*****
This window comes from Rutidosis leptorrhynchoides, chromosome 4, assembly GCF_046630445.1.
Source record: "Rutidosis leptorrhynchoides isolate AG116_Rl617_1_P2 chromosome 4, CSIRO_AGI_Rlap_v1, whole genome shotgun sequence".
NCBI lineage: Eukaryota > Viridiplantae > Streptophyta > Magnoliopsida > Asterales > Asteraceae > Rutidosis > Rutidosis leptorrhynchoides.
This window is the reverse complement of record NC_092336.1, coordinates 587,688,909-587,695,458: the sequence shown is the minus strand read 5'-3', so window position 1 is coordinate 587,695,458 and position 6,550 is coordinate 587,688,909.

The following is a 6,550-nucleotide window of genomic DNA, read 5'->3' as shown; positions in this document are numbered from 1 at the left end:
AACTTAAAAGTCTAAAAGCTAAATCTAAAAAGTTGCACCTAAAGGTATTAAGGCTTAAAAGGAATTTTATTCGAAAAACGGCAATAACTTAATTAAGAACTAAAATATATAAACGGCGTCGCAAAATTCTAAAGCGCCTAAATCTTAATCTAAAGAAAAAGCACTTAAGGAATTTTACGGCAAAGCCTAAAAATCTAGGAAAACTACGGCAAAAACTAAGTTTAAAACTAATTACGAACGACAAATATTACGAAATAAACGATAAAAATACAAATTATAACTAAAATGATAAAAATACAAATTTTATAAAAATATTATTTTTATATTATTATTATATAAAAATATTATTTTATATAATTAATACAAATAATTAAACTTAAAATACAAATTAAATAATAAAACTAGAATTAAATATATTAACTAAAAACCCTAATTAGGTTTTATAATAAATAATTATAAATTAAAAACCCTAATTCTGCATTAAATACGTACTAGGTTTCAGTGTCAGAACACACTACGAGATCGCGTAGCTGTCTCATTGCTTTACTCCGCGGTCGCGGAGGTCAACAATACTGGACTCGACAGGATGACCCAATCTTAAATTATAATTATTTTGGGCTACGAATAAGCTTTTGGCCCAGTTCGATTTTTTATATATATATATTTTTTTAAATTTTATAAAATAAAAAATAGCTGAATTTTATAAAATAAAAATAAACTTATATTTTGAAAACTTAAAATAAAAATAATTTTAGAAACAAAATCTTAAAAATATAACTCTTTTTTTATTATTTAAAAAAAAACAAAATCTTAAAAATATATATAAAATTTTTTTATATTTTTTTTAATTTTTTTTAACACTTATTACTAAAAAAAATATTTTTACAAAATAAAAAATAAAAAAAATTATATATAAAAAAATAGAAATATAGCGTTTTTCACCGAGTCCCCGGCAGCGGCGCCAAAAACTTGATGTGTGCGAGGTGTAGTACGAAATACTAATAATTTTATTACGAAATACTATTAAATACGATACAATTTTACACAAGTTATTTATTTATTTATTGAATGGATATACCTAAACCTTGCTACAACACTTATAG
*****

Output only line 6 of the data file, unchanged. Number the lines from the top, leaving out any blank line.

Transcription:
AACTTAAAAGTCTAAAAGCTAAATCTAAAAAGTTGCACCTAAAGGTATTAAGGCTTAAAAGGAATTTTATTCGAAAAACGGCAATAACTTAATTAAGAACTAAAATATATAAACGGCGTCGCAAAATTCTAAAGCGCCTAAATCTTAATCTAAAGAAAAAGCACTTAAGGAATTTTACGGCAAAGCCTAAAAATCTAGGAAAACTACGGCAAAAACTAAGTTTAAAACTAATTACGAACGACAAATATTACGAAATAAACGATAAAAATACAAATTATAACTAAAATGATAAAAATACAAATTTTATAAAAATATTATTTTTATATTATTATTATATAAAAATATTATTTTATATAATTAATACAAATAATTAAACTTAAAATACAAATTAAATAATAAAACTAGAATTAAATATATTAACTAAAAACCCTAATTAGGTTTTATAATAAATAATTATAAATTAAAAACCCTAATTCTGCATTAAATACGTACTAGGTTTCAGTGTCAGAACACACTACGAGATCGCGTAGCTGTCTCATTGCTTTACTCCGCGGTCGCGGAGGTCAACAATACTGGACTCGACAGGATGACCCAATCTTAAATTATAATTATTTTGGGCTACGAATAAGCTTTTGGCCCAGTTCGATTTTTTATATATATATATTTTTTTAAATTTTATAAAATAAAAAATAGCTGAATTTTATAAAATAAAAATAAACTTATATTTTGAAAACTTAAAATAAAAATAATTTTAGAAACAAAATCTTAAAAATATAACTCTTTTTTTATTATTTAAAAAAAAACAAAATCTTAAAAATATATATAAAATTTTTTTATATTTTTTTTAATTTTTTTTAACACTTATTACTAAAAAAAATATTTTTACAAAATAAAAAATAAAAAAAATTATATATAAAAAAATAGAAATATAGCGTTTTTCACCGAGTCCCCGGCAGCGGCGCCAAAAACTTGATGTGTGCGAGGTGTAGTACGAAATACTAATAATTTTATTACGAAATACTATTAAATACGATACAATTTTACACAAGTTATTTATTTATTTATTGAATGGATATACCTAAACCTTGCTACAACACTTATAG